By Steven Glover, Mailonline
The biggest social change of the past ten or 20 years must surely be the general transformation in attitudes towards homosexuality.
It was not very long ago that a homosexual embrace or kiss on television sent some newspapers and politicians into orbit, and a thousand angry pens into hyperdrive. Now we live in a world in which civil partnerships are accepted by most people as perfectly normal. Soon we will have gay marriage.
Most gay MPs no longer huddle beneath the parapet. The ‘gay vote’ is now considered so powerful that David Cameron sought an audience last week with the gay panjandrum Stephen Fry in an East End pub to discuss the ill treatment of homosexuals in Russia.
But some gays, it seems, still feel they are the victims of discrimination. Gay rights activists have identified some 40 schools across the country which allegedly state in their sex-education guidelines that governors will not allow teachers to promote homosexuality, or are ambiguous on the issue.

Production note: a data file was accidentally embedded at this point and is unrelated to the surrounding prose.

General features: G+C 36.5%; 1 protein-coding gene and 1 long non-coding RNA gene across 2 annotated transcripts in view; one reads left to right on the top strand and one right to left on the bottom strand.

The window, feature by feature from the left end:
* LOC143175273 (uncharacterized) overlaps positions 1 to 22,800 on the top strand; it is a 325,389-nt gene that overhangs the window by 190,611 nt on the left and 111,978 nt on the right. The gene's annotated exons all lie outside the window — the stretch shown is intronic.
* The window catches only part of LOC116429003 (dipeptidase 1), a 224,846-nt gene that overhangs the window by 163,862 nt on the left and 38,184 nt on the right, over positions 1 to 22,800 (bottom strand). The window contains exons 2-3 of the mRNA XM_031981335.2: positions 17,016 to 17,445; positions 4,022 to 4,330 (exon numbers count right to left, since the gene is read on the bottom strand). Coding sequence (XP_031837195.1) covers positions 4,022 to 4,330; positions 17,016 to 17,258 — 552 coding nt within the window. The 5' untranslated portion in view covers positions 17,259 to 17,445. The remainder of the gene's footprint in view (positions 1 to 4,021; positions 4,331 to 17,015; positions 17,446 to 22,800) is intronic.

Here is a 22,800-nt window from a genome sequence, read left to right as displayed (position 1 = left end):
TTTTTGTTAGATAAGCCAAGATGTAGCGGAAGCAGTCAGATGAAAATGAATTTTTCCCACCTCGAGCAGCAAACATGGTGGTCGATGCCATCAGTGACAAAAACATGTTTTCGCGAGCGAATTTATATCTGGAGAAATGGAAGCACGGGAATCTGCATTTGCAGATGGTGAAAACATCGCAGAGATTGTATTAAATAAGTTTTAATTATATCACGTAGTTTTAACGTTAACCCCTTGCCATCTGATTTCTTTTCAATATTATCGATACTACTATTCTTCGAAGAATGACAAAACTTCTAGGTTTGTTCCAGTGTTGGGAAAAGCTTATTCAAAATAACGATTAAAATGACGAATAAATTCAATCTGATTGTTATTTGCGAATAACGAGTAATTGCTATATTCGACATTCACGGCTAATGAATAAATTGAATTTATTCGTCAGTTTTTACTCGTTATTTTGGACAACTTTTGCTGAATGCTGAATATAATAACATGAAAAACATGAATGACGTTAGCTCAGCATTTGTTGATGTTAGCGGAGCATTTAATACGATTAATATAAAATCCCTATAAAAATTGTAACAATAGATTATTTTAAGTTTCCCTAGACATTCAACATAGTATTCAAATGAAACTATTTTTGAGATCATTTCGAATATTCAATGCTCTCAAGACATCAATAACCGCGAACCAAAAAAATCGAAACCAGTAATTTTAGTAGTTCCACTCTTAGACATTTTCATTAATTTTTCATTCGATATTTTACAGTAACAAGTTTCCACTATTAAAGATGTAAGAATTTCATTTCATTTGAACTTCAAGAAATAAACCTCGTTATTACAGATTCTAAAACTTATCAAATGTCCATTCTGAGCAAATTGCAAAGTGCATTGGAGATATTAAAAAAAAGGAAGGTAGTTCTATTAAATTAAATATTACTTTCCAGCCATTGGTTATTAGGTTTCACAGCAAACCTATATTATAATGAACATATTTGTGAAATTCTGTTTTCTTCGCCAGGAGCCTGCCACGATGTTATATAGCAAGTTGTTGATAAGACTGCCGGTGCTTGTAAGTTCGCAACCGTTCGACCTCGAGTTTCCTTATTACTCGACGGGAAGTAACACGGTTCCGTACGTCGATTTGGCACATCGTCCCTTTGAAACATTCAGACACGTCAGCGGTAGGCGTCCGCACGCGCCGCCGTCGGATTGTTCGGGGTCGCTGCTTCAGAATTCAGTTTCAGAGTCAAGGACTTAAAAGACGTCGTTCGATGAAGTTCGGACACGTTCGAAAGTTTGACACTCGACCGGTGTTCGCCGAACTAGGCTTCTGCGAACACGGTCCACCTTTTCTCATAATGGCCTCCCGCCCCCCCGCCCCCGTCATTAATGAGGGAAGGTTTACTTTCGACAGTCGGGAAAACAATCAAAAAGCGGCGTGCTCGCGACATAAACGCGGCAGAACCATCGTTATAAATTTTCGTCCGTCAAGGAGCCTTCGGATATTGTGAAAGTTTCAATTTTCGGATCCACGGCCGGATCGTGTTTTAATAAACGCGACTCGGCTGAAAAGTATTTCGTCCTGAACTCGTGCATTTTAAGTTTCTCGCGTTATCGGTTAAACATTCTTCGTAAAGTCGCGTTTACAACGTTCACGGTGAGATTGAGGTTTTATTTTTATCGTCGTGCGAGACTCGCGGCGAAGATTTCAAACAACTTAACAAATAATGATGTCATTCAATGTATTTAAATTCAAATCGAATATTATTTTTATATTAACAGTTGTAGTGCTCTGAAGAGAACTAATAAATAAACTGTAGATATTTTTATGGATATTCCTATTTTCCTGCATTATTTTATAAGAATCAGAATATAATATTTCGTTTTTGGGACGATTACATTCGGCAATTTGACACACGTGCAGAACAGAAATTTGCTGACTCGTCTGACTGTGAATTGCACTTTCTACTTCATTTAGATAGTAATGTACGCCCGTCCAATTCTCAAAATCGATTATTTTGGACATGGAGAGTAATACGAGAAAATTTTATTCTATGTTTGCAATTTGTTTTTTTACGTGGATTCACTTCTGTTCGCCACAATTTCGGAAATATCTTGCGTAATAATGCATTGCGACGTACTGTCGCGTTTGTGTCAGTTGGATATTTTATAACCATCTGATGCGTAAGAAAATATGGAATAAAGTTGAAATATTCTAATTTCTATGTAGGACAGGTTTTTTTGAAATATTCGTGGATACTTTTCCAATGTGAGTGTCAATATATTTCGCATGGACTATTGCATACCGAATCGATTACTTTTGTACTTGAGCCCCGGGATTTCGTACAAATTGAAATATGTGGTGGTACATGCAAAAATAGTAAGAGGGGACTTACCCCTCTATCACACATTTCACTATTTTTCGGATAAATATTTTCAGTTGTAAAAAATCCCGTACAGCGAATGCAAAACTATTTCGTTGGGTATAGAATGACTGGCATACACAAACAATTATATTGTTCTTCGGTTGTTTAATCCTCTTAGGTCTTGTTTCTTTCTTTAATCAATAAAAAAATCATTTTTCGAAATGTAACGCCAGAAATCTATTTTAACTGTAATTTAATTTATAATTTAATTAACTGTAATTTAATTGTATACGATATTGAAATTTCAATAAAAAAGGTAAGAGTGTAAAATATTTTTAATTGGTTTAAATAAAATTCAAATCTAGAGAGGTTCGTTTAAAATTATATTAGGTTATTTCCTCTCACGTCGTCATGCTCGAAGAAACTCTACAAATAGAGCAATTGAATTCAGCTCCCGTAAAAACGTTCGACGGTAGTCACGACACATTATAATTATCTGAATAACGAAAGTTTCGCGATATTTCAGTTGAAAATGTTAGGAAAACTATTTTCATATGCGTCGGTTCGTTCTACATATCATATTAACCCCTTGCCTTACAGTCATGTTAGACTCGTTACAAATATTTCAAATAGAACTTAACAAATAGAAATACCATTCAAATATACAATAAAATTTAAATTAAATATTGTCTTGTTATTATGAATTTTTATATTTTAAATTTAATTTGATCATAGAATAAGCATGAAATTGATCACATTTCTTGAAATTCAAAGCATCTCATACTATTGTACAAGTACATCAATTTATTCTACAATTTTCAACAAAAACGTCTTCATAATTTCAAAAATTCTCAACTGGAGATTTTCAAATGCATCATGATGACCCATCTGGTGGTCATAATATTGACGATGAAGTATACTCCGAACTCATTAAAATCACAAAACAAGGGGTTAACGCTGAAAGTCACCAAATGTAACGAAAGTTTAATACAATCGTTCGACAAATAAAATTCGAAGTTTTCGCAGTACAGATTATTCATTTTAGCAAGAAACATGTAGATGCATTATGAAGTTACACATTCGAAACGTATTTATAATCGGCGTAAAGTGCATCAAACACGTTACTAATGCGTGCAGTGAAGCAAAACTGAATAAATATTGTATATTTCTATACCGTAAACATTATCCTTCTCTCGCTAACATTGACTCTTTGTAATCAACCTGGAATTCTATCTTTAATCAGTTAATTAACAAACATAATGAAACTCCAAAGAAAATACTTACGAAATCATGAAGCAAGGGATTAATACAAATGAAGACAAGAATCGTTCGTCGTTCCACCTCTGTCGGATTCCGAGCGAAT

Stonewall, which campaigns for homosexual rights, is indignant, and suggests that these schools are reviving the language of Section 28, the law introduced by the Thatcher government in 1988 aimed at ‘loony left’ councils, some of which were energetically promoting homosexuality in schools.
Section 28 banned councils from using taxpayers’ money to fund books, plays, films or other material to promote homosexuality. Though its wording was hardly draconian, and no prosecution was ever brought under it, Section 28 has assumed mythic proportions in the minds of gay activists.
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